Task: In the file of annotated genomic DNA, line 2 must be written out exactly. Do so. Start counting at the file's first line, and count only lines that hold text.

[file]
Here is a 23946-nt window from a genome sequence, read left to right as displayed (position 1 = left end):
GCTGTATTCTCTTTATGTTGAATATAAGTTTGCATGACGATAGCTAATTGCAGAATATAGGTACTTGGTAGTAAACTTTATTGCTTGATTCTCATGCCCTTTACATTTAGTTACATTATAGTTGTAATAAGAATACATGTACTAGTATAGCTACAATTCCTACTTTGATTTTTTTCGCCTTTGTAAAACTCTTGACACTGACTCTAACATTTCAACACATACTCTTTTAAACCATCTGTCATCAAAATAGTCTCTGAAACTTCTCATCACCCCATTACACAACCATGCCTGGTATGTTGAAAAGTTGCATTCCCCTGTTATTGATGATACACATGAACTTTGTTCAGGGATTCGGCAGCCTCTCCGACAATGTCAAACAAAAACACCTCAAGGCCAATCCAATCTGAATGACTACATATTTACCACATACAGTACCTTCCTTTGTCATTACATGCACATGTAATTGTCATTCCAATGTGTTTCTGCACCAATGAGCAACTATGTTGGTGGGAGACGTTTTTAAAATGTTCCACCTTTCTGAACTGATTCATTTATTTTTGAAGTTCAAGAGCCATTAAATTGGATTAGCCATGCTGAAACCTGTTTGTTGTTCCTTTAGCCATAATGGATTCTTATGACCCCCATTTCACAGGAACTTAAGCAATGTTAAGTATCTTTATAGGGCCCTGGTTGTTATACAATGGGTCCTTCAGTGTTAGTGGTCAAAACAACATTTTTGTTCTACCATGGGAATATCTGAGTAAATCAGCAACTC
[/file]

GCTGTATTCTCTTTATGTTGAATATAAGTTTGCATGACGATAGCTAATTGCAGAATATAGGTACTTGGTAGTAAACTTTATTGCTTGATTCTCATGCCCTTTACATTTAGTTACATTATAGTTGTAATAAGAATACATGTACTAGTATAGCTACAATTCCTACTTTGATTTTTTTCGCCTTTGTAAAACTCTTGACACTGACTCTAACATTTCAACACATACTCTTTTAAACCATCTGTCATCAAAATAGTCTCTGAAACTTCTCATCACCCCATTACACAACCATGCCTGGTATGTTGAAAAGTTGCATTCCCCTGTTATTGATGATACACATGAACTTTGTTCAGGGATTCGGCAGCCTCTCCGACAATGTCAAACAAAAACACCTCAAGGCCAATCCAATCTGAATGACTACATATTTACCACATACAGTACCTTCCTTTGTCATTACATGCACATGTAATTGTCATTCCAATGTGTTTCTGCACCAATGAGCAACTATGTTGGTGGGAGACGTTTTTAAAATGTTCCACCTTTCTGAACTGATTCATTTATTTTTGAAGTTCAAGAGCCATTAAATTGGATTAGCCATGCTGAAACCTGTTTGTTGTTCCTTTAGCCATAATGGATTCTTATGACCCCCATTTCACAGGAACTTAAGCAATGTTAAGTATCTTTATAGGGCCCTGGTTGTTATACAATGGGTCCTTCAGTGTTAGTGGTCAAAACAACATTTTTGTTCTACCATGGGAATATCTGAGTAAATCAGCAACTC